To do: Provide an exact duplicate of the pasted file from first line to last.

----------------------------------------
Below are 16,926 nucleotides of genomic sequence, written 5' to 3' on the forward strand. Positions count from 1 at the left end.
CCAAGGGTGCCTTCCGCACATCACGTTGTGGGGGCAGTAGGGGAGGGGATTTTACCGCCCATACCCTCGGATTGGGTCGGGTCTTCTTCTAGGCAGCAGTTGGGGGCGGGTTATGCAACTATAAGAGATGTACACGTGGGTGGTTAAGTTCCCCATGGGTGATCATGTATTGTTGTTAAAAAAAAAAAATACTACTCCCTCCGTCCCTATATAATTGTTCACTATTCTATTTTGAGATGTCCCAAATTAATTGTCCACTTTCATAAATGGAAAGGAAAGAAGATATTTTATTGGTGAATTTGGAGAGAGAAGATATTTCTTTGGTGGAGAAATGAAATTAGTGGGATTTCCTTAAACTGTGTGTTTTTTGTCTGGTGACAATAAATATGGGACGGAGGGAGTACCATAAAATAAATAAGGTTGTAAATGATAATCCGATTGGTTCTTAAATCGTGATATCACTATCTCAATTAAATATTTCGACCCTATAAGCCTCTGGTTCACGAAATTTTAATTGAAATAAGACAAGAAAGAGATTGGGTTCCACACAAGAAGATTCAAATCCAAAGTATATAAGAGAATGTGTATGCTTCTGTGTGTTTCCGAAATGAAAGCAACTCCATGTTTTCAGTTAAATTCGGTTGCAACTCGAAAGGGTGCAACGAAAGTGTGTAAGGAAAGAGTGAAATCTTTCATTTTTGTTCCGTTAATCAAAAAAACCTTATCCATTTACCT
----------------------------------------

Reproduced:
Below are 16,926 nucleotides of genomic sequence, written 5' to 3' on the forward strand. Positions count from 1 at the left end.
CCAAGGGTGCCTTCCGCACATCACGTTGTGGGGGCAGTAGGGGAGGGGATTTTACCGCCCATACCCTCGGATTGGGTCGGGTCTTCTTCTAGGCAGCAGTTGGGGGCGGGTTATGCAACTATAAGAGATGTACACGTGGGTGGTTAAGTTCCCCATGGGTGATCATGTATTGTTGTTAAAAAAAAAAAATACTACTCCCTCCGTCCCTATATAATTGTTCACTATTCTATTTTGAGATGTCCCAAATTAATTGTCCACTTTCATAAATGGAAAGGAAAGAAGATATTTTATTGGTGAATTTGGAGAGAGAAGATATTTCTTTGGTGGAGAAATGAAATTAGTGGGATTTCCTTAAACTGTGTGTTTTTTGTCTGGTGACAATAAATATGGGACGGAGGGAGTACCATAAAATAAATAAGGTTGTAAATGATAATCCGATTGGTTCTTAAATCGTGATATCACTATCTCAATTAAATATTTCGACCCTATAAGCCTCTGGTTCACGAAATTTTAATTGAAATAAGACAAGAAAGAGATTGGGTTCCACACAAGAAGATTCAAATCCAAAGTATATAAGAGAATGTGTATGCTTCTGTGTGTTTCCGAAATGAAAGCAACTCCATGTTTTCAGTTAAATTCGGTTGCAACTCGAAAGGGTGCAACGAAAGTGTGTAAGGAAAGAGTGAAATCTTTCATTTTTGTTCCGTTAATCAAAAAAACCTTATCCATTTACCT